TensorFlow Object Detection in Ruby

The ONNX Runtime gem makes it easy to run Tensorflow models in Ruby. This short tutorial will show you how. It’s based on this tutorial from tf2onnx.

We’ll use SSD Mobilenet, which can detect multiple objects in an image.

First, download the pretrained model from the official TensorFlow Models project and this awesome shot of polar bears.

Bears

Photo from the U.S. Fish and Wildlife Service

Install tf2onnx

pip install tf2onnx

And convert the model to ONNX

python -m tf2onnx.convert --opset 10 --fold_const \
  --saved-model ssd_mobilenet_v1_coco_2018_01_28/saved_model \
  --output model.onnx

Next, install the ONNX Runtime and MiniMagick gems

gem "onnxruntime"
gem "mini_magick"

Load the image

img = MiniMagick::Image.open("bears.jpg")
pixels = img.get_pixels

And the model

model = OnnxRuntime::Model.new("model.onnx")

Check the model inputs

p model.inputs

The shape is [-1, -1, -1, 3]. -1 indicates any size. pixels has the shape [img.width, img.height, 3]. The model is designed to process multiple images at once, which is where the final dimension comes from.

Let’s run the model:

result = model.predict("image_tensor:0" => [pixels])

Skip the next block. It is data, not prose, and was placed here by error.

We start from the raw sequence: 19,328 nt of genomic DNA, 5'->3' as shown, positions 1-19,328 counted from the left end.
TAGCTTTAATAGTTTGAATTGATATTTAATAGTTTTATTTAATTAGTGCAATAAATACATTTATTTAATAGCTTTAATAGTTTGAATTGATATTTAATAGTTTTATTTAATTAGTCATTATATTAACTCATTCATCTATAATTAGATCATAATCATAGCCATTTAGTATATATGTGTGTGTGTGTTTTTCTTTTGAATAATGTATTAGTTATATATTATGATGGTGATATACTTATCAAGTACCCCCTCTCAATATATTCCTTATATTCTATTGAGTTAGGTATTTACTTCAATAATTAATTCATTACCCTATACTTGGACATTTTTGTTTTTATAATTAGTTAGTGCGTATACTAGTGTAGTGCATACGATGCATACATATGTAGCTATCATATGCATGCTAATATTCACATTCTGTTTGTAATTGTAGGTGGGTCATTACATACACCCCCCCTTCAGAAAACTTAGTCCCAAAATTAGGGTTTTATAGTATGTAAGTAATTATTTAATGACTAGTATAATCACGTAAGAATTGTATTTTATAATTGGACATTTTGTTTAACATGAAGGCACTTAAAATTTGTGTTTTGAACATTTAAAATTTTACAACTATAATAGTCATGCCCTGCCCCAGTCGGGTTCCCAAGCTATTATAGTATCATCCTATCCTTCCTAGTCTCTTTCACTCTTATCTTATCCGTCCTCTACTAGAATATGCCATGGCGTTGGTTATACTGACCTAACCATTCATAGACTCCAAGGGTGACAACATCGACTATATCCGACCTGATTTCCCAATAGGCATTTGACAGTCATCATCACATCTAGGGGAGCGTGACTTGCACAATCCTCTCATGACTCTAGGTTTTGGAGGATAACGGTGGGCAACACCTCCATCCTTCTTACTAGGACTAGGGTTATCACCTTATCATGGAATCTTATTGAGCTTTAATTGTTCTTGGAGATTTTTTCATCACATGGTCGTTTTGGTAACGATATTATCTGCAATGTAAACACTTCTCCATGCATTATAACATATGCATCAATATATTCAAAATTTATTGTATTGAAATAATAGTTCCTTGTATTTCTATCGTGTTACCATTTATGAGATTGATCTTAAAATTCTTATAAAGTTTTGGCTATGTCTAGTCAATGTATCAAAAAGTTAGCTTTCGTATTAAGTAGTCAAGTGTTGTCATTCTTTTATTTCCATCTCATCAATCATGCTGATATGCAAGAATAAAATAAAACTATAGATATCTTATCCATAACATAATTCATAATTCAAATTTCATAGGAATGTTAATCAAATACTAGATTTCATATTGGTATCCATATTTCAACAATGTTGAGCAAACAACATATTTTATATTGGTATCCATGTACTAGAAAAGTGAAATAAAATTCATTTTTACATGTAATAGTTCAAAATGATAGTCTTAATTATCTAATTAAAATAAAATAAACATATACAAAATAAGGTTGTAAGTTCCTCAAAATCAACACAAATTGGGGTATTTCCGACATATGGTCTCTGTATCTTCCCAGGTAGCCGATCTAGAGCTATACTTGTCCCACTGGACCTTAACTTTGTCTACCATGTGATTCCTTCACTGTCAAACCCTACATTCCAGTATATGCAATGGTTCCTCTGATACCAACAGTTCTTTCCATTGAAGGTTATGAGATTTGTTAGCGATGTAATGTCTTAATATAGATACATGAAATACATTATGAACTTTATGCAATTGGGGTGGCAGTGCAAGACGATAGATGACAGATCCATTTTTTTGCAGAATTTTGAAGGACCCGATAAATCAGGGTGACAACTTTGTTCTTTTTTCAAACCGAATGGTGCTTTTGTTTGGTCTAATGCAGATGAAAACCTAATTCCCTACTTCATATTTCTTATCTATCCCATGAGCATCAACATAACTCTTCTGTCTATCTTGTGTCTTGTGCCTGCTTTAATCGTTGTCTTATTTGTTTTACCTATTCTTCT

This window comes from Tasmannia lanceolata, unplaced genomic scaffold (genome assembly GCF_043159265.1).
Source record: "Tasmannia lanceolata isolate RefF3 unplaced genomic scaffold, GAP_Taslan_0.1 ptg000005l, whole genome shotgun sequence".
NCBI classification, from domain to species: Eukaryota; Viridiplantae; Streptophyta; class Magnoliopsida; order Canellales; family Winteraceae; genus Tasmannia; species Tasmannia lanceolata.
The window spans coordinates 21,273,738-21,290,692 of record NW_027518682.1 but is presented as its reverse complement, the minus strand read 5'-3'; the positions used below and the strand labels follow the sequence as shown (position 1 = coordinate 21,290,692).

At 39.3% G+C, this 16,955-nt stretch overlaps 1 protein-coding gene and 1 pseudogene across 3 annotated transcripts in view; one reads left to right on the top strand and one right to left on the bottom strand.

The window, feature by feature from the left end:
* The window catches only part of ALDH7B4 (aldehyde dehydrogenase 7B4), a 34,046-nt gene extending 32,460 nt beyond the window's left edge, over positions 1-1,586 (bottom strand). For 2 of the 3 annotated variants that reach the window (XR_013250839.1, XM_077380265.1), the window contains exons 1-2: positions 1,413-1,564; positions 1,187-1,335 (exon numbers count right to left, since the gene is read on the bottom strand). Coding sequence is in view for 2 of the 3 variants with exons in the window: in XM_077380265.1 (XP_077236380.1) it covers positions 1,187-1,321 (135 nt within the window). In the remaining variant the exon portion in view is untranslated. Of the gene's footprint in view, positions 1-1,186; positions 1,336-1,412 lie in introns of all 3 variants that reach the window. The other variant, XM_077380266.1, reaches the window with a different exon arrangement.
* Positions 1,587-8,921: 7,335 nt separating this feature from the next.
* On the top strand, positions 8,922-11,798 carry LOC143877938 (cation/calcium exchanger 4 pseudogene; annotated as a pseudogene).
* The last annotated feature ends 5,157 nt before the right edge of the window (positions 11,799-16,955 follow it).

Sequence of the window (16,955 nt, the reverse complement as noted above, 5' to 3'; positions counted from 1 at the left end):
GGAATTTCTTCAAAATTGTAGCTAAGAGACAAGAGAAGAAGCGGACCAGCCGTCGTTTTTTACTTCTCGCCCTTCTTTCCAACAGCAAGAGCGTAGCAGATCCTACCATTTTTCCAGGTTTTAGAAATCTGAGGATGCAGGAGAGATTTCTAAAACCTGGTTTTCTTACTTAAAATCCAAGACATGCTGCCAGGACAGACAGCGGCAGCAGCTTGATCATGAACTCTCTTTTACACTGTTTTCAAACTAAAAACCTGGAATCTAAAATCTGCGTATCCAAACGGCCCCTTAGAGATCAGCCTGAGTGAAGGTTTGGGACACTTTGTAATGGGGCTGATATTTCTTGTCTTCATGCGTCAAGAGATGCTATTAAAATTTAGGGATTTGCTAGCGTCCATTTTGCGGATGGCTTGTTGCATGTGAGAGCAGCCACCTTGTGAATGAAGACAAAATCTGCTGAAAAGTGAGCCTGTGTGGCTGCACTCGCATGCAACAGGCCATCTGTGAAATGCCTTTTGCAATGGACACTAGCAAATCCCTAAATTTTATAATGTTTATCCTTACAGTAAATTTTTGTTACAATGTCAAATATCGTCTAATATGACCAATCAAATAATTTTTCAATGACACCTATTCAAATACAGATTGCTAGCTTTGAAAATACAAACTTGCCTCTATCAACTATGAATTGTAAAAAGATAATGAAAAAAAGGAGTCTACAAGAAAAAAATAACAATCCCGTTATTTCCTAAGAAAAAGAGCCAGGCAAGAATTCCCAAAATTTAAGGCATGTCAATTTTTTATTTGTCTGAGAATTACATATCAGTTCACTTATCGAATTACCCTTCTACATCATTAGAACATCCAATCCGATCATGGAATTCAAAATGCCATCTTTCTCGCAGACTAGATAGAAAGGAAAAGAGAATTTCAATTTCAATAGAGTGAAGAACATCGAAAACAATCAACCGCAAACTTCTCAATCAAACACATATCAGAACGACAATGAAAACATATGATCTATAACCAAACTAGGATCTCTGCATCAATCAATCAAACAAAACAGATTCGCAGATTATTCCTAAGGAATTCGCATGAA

The model gives us a number of different outputs, like the number of detections, labels, scores, and boxes. Let’s print the results:

p result["num_detections:0"]
# [3.0]
p result["detection_classes:0"]
# [[23.0, 23.0, 88.0, 1.0, ...]]

We can see there were three detections, and if we look at the first three elements in the detection classes array, they are the numbers 23, 23, and 88. These correspond to COCO labels. We can look these up and see that 23 is bear and 88 is teddy bear. Mostly right!

With a bit more code, we can apply boxes and labels to the image.

coco_labels = {
  23 => "bear",
  88 => "teddy bear"
}

def draw_box(img, label, box)
  width, height = img.dimensions

  # calculate box
  thickness = 2
  top = (box[0] * height).round - thickness
  left = (box[1] * width).round - thickness
  bottom = (box[2] * height).round + thickness
  right = (box[3] * width).round + thickness

  # draw box
  img.combine_options do |c|
    c.draw "rectangle #{left},#{top} #{right},#{bottom}"
    c.fill "none"
    c.stroke "red"
    c.strokewidth thickness
  end

  # draw text
  img.combine_options do |c|
    c.draw "text #{left},#{top - 5} \"#{label}\""
    c.fill "red"
    c.pointsize 18
  end
end

result["num_detections:0"].each_with_index do |n, idx|
  n.to_i.times do |i|
    label = result["detection_classes:0"][idx][i].to_i
    label = coco_labels[label] || label
    box = result["detection_boxes:0"][idx][i]
    draw_box(img, label, box)
  end
end

# save image
img.write("labeled.jpg")

And the result:

Bears Labeled

Here’s the complete code. Now go out and try it with your own images!

Published August 28, 2019 · Tweet


You might also enjoy

Introducing Dexter, the Automatic Indexer for Postgres POPULAR

Artistic Style Transfer in Ruby

Emotion Recognition in Ruby


All code examples are public domain.
Use them however you’d like (licensed under CC0).